Cassie Dennis from Monday Loves You tells us about the impact of salary history disclosure for woman in technology in a recent article published by Women Employed.
It’s been a weird and windy road since my 11-year-old-self lost a chess match to an IBM 360 in 1970. Let me be upfront about this — my degree is in psychology; I work in marketing; and, I wasn’t born at a time when tech was in the mainstream — yet I’ve had a long career working in technology and technology-driven roles.
The short answer: I said YES whenever someone asked me “can you figure out how to use this thing?!?”
It wasn’t always pretty, but I did learn how to use, configure, test, assemble and sell a variety of tech over the years, finding my niche in the software world by enabling people to solve problems with statistics, analytics, reporting and CRM.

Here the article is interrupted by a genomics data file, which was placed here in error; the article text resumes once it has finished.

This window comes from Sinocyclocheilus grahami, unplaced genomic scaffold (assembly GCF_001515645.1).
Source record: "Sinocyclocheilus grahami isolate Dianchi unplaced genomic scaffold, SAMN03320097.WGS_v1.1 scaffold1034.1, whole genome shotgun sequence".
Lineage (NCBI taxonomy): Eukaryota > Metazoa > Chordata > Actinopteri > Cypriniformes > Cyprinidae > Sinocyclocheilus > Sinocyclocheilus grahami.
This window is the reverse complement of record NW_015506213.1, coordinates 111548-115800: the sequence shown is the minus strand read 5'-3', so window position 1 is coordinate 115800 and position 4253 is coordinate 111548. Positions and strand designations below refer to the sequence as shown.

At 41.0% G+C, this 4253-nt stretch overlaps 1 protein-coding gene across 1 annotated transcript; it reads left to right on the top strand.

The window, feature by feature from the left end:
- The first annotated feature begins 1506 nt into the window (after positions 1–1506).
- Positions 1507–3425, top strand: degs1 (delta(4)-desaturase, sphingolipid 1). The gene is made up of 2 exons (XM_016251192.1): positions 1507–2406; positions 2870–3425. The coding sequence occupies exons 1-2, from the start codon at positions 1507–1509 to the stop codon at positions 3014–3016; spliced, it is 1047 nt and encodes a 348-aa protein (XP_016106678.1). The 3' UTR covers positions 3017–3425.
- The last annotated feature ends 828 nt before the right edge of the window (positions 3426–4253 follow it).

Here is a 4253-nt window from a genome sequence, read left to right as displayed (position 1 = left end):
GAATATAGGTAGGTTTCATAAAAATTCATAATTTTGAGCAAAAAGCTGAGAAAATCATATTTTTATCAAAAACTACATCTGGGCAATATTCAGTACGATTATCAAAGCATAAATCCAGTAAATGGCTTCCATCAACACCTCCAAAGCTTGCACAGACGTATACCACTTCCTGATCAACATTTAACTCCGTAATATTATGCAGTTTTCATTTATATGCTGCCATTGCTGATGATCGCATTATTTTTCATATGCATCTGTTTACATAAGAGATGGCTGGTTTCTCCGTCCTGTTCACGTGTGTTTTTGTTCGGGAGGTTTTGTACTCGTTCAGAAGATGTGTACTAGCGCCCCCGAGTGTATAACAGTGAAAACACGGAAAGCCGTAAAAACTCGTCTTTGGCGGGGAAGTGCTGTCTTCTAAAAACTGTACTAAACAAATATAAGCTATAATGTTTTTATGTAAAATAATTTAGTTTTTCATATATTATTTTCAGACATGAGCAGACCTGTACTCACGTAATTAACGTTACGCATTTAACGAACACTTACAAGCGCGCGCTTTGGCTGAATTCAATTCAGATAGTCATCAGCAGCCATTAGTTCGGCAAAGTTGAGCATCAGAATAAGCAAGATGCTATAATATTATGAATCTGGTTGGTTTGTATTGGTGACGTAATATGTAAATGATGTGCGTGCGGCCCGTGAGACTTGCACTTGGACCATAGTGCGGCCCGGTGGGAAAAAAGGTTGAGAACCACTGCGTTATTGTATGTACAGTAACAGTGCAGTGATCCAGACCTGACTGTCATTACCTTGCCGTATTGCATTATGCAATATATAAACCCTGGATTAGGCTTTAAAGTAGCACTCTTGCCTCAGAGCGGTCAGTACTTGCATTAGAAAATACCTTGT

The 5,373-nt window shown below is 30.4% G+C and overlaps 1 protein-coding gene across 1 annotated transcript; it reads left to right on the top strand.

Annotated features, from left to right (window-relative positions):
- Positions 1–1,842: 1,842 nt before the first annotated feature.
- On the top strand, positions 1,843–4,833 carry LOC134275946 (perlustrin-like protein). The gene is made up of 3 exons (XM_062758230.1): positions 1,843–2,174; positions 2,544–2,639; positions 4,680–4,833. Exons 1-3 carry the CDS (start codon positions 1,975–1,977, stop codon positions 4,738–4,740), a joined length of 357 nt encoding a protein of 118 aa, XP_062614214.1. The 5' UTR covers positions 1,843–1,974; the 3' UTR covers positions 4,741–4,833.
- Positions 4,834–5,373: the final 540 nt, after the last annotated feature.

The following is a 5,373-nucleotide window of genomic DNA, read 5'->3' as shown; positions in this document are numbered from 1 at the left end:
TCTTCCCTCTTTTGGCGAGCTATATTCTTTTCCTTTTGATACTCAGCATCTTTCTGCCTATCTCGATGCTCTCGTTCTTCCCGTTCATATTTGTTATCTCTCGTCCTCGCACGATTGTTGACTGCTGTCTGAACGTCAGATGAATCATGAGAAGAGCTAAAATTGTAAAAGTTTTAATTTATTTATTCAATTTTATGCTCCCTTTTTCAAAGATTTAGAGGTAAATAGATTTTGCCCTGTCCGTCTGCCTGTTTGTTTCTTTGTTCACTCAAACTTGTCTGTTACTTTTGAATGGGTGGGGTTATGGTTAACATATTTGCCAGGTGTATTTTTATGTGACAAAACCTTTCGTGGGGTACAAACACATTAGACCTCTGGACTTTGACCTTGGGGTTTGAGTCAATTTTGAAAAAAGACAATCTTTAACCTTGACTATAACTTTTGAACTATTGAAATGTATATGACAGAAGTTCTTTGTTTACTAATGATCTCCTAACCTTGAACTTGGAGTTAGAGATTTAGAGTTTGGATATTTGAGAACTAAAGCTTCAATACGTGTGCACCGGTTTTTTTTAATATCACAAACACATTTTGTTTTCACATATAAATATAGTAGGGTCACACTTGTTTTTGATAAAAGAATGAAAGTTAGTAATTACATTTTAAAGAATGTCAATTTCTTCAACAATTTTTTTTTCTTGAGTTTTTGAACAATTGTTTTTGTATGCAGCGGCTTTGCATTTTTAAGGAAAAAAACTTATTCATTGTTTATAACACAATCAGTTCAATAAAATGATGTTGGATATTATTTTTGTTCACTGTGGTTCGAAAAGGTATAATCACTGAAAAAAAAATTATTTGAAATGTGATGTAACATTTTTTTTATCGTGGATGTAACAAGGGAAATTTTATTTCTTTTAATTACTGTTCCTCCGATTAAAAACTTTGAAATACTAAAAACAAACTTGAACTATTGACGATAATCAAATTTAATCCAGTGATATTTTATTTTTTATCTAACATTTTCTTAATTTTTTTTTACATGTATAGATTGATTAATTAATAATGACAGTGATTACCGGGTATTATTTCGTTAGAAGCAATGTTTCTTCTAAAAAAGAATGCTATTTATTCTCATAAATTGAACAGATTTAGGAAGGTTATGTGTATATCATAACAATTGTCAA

The long answer reveals my icy patches, detours, and mudslides — from having a lucrative software sales territory I’d built from the ground up stripped from me and gifted to a male colleague because he had a family to support, to being promoted into a middle management position where I had the same responsibilities as my colleagues but a salary about 15 per cent less than theirs. Losing that sales territory prompted me to change pathways — taking me from an individual contributor role into management, which was ultimately a good thing . However, making less than my management colleagues in that one job was not a blip but a persistent drag on my earnings potential not only in that company but for the next 20 years of my career.